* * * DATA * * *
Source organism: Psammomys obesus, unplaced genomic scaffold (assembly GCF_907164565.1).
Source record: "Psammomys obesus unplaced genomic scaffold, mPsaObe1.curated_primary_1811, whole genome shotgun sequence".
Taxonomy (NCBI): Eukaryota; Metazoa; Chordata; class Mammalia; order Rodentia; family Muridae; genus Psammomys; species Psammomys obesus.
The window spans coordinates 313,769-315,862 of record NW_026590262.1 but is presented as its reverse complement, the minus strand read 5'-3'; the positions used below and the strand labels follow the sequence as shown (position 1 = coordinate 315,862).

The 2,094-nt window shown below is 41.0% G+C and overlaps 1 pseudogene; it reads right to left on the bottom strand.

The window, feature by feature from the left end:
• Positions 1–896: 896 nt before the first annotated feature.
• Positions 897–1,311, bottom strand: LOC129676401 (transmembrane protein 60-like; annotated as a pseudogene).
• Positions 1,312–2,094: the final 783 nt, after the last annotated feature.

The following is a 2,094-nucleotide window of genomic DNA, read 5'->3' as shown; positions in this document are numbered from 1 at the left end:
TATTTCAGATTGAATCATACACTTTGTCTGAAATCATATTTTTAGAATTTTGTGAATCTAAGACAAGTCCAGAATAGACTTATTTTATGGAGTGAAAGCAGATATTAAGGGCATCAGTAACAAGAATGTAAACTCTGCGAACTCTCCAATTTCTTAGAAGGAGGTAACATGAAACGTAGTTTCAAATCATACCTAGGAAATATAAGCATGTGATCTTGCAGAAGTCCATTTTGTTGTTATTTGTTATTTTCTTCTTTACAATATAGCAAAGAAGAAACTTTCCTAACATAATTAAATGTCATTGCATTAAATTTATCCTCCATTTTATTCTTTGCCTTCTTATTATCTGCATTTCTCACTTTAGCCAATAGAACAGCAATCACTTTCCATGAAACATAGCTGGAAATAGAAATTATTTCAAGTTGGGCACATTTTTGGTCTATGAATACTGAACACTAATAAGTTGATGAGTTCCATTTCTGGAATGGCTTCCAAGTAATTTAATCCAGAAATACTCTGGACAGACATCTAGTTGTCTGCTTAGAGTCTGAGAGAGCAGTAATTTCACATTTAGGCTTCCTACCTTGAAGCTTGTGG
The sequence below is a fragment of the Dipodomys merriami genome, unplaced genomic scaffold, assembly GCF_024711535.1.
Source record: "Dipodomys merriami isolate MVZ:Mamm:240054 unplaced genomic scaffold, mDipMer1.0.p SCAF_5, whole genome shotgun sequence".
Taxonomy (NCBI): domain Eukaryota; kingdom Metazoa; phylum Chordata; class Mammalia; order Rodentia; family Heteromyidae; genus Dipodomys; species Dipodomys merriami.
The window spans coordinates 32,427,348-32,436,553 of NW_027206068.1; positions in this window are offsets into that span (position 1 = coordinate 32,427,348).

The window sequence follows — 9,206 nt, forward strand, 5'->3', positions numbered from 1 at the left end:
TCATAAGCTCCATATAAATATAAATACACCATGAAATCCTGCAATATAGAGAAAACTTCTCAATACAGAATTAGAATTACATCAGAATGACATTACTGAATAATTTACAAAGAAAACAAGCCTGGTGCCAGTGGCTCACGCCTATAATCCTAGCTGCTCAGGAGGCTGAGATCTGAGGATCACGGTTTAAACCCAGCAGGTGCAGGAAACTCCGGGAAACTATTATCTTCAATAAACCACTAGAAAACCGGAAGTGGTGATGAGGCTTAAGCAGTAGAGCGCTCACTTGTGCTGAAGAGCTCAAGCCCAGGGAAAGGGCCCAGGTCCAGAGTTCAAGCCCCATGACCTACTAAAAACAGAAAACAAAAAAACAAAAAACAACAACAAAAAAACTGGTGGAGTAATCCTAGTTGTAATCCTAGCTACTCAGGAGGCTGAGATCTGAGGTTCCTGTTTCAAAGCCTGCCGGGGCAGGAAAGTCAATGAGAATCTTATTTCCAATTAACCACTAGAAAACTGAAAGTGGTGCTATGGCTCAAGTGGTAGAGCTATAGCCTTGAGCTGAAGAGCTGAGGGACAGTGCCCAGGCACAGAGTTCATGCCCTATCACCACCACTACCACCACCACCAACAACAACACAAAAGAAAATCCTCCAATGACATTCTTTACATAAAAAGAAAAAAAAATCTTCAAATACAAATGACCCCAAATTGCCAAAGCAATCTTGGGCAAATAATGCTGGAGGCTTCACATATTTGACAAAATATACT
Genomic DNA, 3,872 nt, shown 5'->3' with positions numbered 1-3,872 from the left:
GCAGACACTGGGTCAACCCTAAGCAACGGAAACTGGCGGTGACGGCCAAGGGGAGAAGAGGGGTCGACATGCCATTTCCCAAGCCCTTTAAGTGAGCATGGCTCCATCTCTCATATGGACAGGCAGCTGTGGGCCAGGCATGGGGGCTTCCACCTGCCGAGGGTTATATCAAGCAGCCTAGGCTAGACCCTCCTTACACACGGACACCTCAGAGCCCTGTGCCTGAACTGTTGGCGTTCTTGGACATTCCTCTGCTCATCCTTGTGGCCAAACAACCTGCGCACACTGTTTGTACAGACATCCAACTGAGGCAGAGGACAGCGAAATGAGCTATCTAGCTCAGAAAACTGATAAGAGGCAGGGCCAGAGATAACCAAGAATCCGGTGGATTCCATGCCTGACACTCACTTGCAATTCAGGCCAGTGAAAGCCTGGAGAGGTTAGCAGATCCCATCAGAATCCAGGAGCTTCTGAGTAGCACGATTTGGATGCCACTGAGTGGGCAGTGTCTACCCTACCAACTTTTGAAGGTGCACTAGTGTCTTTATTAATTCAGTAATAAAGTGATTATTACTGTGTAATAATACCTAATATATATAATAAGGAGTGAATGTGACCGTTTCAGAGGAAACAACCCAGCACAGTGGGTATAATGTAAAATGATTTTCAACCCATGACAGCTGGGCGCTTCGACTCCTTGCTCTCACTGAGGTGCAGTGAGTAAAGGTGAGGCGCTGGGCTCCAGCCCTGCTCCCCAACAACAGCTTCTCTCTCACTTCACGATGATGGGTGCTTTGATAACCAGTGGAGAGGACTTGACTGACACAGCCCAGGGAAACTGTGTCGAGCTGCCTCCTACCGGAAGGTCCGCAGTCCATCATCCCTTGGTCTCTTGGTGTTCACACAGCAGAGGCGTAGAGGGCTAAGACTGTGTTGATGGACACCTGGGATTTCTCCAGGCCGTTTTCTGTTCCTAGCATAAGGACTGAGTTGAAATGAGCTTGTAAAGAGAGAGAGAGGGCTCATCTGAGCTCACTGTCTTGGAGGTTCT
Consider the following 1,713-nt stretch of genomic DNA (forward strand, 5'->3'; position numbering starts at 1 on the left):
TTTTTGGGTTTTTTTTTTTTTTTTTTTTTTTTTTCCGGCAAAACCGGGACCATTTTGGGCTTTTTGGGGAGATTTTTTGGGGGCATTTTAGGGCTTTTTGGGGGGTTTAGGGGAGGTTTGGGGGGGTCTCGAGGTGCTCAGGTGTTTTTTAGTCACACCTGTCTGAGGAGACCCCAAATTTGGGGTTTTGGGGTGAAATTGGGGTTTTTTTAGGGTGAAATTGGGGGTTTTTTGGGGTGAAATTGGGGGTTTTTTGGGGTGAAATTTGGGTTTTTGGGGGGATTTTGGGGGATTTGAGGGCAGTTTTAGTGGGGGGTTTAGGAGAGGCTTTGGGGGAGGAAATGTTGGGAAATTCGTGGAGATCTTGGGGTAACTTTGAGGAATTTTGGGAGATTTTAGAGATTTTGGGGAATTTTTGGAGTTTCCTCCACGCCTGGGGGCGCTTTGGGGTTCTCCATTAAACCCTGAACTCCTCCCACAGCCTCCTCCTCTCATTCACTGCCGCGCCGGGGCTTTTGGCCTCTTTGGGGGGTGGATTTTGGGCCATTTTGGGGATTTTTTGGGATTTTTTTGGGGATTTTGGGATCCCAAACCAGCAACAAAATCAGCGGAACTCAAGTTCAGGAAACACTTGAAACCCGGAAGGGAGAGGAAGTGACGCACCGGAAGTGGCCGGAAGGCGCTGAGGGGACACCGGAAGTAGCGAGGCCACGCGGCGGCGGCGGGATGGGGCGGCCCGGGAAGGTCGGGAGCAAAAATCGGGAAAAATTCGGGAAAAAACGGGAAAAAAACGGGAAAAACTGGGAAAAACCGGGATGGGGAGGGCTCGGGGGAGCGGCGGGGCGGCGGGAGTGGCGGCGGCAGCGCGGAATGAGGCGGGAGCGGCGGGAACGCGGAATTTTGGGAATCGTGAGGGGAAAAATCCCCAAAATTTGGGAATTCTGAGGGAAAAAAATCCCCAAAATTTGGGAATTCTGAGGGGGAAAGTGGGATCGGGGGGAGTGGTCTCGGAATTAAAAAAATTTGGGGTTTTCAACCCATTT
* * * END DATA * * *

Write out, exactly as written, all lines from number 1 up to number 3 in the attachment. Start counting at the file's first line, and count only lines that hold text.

Source organism: Psammomys obesus, unplaced genomic scaffold (assembly GCF_907164565.1).
Source record: "Psammomys obesus unplaced genomic scaffold, mPsaObe1.curated_primary_1811, whole genome shotgun sequence".
Taxonomy (NCBI): Eukaryota; Metazoa; Chordata; class Mammalia; order Rodentia; family Muridae; genus Psammomys; species Psammomys obesus.